End of an era as Donovan’s closes its doors
THERE are few shops that can lay claim to a history of more than 150 years, but Donovan’s shop in Kenmare town will this week bow out with over a century of history behind it.
The shop has been in the family since the 1860s and was passed down from generation to generation. Olive Donovan is the last generation to stand behind the counter following the tradition of her great-great-grandmother, great-grandmother and grandmother.
The shop was, in its early days, known locally as Stokes’s shop after its owner, Letitia Stokes, but it changed names as it was handed down the family tree.
Olive’s grandmother, Mathilda, ran it as a general grocers with fresh bread, newspapers and household items, as well as a shop for religious memorabilia and Dresden China.
She was married to Michael Donovan, who worked as a manager next door in O’Brien Corkery’s, which was then a general builders’ yard and undertakers.
Olive’s mother, Mairead, then took it over, and in another tradition, her husband, Dermot, also worked in O’Brien Corkery’s next door to the shop. In fact three generations of Donovan’s were managers next door while their wives ran Donovan’s shop.
Over the years more additions were made to the shop, and Olive’s mother, Mairead, branched into silverware, jewellery and china, as well as the groceries and confectionery.
The shop was extended and the family’s dining room became a new addition to the shop. Donovan’s was well-known down through the years for its confectionery, and even today that is one of the last remaining items in the shop.
Donovan’s was one of the first shops to have a BBQ chicken oven, now long gone as convenience stores took over, and it also had one of the town’s first ice-cream cone machines.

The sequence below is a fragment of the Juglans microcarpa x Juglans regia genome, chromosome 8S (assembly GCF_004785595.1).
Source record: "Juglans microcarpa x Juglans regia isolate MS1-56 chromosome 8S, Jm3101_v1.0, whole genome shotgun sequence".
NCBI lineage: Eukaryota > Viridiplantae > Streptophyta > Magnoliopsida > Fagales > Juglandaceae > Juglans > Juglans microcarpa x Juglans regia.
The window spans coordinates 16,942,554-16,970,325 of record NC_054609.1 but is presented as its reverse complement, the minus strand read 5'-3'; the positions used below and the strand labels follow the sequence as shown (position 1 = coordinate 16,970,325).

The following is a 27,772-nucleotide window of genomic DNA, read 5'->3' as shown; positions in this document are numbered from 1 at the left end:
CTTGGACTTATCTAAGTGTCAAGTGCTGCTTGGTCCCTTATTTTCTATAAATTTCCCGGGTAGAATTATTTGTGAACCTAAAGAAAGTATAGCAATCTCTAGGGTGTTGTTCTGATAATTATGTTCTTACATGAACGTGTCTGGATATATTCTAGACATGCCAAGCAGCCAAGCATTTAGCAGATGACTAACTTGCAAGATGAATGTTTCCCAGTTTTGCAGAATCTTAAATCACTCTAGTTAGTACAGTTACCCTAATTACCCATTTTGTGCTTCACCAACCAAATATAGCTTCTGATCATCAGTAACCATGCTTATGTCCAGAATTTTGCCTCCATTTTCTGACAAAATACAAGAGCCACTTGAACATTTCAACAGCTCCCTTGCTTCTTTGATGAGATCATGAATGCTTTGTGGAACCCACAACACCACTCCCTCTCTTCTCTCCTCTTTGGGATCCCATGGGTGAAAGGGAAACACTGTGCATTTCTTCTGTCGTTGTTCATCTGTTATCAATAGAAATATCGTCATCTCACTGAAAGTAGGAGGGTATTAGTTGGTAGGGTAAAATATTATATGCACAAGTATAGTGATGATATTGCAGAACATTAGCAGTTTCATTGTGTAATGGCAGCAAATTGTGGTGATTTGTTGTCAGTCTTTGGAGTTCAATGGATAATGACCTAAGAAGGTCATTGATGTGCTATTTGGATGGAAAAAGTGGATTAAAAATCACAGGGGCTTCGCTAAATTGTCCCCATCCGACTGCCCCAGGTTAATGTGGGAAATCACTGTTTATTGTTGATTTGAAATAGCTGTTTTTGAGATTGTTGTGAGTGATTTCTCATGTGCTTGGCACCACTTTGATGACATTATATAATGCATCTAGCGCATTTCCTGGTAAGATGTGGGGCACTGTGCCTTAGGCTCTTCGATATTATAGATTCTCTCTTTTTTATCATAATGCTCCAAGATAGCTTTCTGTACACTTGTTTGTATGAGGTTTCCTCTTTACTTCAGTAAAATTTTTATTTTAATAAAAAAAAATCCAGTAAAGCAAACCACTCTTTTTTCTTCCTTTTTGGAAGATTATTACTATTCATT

Olive can recall the queues out the door, particularly after matches.
“It was the bane of our lives as it had to be cleaned every day, and often it wouldn’t work as the ice-cream couldn’t freeze fast enough. There would be queues out the door,” says Olive.
Olive and her brother and sister, Mike and Gemma, grew in the shop. Mike now runs Café Mocha in the Square, which was where his grandfather came from. Gemma is a teacher in Castlegregory.
Olive trained as a weaver and ran her own weaving business in the town.
All three spent much of their childhood behind the counter. Back in those days the shop was open from morning until night and only closed its doors on Christmas day and St Stephen’s day.
When O’Brien Corkery’s closed in 1984, Olive’s father, Dermot, went behind the counter in Donovan’s, and he was a familiar face there until his death almost two years ago. Anyone calling to the shop would see Dermot bent over while reading the national newspapers as he waited for customers.
School children in the town were his regular customers and, during school lunch times, the shop would be full to the brim with teenagers – some of them even helping him out.
More recently, groceries became a thing of the past with the focus more on confectionery, and religious mementos including rosary beads and Mass cards from the local parish priest.
After Olive’s father passed away, Olive took over in the interim, but now the day has come to close the shop forever.
“It is hard to close, but it is time,” she said. “The cost of business is too high and the footfall in the street is not there... I will miss it hugely – although maybe not the hours,” she added.
Olive Donovan of Donovan’s, Kenmare, taking up a typical pose of her Dad’s, reading the daily paper on the shop counter. Donovan’s is closing shortly.
The front of Donovan’s on Main Street, Kenmare, one of the last traditional stores in the town, which is closing in the coming days.